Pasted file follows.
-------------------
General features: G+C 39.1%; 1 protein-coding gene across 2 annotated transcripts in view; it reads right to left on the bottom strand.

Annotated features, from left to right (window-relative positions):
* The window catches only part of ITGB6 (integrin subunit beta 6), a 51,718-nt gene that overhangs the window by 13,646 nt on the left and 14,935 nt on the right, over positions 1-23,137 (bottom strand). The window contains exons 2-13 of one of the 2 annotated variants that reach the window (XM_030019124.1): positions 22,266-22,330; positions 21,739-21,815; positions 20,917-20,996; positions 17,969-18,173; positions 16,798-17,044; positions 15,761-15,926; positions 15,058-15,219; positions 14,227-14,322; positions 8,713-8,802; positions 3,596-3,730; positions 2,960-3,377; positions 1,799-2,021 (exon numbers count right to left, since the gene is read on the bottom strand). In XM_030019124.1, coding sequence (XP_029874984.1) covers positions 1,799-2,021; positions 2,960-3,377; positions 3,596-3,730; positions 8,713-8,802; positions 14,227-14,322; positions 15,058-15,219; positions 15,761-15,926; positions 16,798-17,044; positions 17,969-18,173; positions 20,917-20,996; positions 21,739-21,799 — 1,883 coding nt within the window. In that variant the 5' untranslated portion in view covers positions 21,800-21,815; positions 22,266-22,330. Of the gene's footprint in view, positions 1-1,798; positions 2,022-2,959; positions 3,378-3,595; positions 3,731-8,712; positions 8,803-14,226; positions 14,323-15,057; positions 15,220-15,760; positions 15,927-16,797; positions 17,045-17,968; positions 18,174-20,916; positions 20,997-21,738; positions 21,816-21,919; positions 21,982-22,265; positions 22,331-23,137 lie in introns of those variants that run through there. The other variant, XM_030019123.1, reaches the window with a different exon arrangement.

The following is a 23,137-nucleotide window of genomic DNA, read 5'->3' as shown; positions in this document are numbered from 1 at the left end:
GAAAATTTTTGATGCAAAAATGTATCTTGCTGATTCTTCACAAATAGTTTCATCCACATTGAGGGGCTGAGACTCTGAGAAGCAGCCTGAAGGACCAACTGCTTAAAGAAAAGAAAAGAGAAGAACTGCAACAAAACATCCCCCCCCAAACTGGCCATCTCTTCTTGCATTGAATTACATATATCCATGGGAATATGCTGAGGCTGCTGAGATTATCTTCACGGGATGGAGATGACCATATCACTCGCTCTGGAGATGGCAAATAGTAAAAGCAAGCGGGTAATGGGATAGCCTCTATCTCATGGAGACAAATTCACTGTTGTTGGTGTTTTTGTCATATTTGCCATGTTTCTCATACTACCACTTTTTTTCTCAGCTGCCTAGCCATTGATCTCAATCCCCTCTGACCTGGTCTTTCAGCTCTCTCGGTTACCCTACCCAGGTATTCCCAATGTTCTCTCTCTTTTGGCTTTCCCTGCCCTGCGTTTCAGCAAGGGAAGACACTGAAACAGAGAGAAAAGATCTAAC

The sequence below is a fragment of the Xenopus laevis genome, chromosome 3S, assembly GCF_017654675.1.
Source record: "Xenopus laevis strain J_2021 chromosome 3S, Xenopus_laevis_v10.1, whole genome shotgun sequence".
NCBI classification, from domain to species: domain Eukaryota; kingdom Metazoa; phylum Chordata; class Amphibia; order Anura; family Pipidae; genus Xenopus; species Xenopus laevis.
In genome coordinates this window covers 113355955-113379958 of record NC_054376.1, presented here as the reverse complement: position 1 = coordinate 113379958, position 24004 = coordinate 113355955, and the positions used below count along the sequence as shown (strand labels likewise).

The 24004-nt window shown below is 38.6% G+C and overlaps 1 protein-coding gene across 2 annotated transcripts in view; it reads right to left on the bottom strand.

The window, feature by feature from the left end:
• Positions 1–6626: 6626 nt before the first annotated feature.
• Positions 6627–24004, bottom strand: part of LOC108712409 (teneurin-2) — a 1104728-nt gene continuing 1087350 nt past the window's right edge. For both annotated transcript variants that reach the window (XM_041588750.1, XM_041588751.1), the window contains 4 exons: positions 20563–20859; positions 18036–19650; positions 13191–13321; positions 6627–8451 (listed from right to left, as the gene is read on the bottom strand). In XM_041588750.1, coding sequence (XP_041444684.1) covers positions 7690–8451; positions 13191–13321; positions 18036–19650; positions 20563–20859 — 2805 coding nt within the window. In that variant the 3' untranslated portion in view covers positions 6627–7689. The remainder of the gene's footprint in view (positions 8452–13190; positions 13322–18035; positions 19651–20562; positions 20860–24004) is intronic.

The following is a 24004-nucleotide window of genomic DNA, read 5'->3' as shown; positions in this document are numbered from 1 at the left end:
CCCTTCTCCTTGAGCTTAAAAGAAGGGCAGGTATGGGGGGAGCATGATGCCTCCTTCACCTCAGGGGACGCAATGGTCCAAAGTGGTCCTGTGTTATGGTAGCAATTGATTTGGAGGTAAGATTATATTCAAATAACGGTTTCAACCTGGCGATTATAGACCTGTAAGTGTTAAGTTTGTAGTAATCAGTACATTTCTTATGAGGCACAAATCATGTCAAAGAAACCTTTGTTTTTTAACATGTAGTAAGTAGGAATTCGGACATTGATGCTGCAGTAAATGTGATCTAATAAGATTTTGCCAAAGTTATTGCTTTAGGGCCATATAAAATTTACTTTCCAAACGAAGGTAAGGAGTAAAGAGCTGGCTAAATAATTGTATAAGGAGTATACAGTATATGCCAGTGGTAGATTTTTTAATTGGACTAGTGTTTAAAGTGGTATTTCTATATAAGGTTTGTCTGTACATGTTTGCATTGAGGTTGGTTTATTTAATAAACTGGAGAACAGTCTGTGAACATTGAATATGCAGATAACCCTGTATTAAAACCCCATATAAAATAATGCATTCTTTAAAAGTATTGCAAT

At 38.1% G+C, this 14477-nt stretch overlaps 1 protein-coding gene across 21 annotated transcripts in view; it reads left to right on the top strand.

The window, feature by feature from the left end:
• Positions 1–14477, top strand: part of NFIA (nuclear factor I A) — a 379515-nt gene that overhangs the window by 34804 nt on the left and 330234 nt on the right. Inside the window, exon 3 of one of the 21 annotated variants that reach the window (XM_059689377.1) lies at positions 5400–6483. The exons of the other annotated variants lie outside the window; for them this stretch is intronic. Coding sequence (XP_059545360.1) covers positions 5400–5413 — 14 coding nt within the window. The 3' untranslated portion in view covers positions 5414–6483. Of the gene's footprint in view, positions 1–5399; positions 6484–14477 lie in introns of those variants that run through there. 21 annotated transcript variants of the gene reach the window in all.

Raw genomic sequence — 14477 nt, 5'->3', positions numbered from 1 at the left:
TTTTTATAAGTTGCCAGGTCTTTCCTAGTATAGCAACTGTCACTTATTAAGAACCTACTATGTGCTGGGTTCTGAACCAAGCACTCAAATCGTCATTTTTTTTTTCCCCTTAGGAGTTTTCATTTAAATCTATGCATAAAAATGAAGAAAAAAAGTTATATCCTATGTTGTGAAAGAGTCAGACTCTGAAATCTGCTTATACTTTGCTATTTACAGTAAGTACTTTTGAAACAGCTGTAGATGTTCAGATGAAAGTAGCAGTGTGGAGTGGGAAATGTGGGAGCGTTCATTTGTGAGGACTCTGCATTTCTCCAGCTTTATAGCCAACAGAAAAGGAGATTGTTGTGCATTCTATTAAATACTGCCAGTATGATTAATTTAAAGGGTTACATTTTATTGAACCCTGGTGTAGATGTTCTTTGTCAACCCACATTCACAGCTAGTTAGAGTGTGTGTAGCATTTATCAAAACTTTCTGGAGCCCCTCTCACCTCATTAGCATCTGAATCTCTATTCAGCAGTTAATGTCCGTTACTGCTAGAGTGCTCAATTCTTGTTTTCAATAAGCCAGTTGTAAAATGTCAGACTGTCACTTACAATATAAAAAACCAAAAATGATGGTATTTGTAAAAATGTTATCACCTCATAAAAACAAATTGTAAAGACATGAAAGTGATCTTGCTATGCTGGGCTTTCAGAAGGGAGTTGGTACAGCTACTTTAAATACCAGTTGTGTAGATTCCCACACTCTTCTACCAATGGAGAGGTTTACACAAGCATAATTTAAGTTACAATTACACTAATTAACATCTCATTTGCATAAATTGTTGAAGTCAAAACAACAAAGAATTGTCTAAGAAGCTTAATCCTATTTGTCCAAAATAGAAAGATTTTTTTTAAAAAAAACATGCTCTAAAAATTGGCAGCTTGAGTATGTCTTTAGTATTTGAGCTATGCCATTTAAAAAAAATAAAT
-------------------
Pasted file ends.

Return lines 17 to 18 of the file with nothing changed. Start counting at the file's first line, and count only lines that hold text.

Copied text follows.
The window, feature by feature from the left end:
• Positions 1–14477, top strand: part of NFIA (nuclear factor I A) — a 379515-nt gene that overhangs the window by 34804 nt on the left and 330234 nt on the right. Inside the window, exon 3 of one of the 21 annotated variants that reach the window (XM_059689377.1) lies at positions 5400–6483. The exons of the other annotated variants lie outside the window; for them this stretch is intronic. Coding sequence (XP_059545360.1) covers positions 5400–5413 — 14 coding nt within the window. The 3' untranslated portion in view covers positions 5414–6483. Of the gene's footprint in view, positions 1–5399; positions 6484–14477 lie in introns of those variants that run through there. 21 annotated transcript variants of the gene reach the window in all.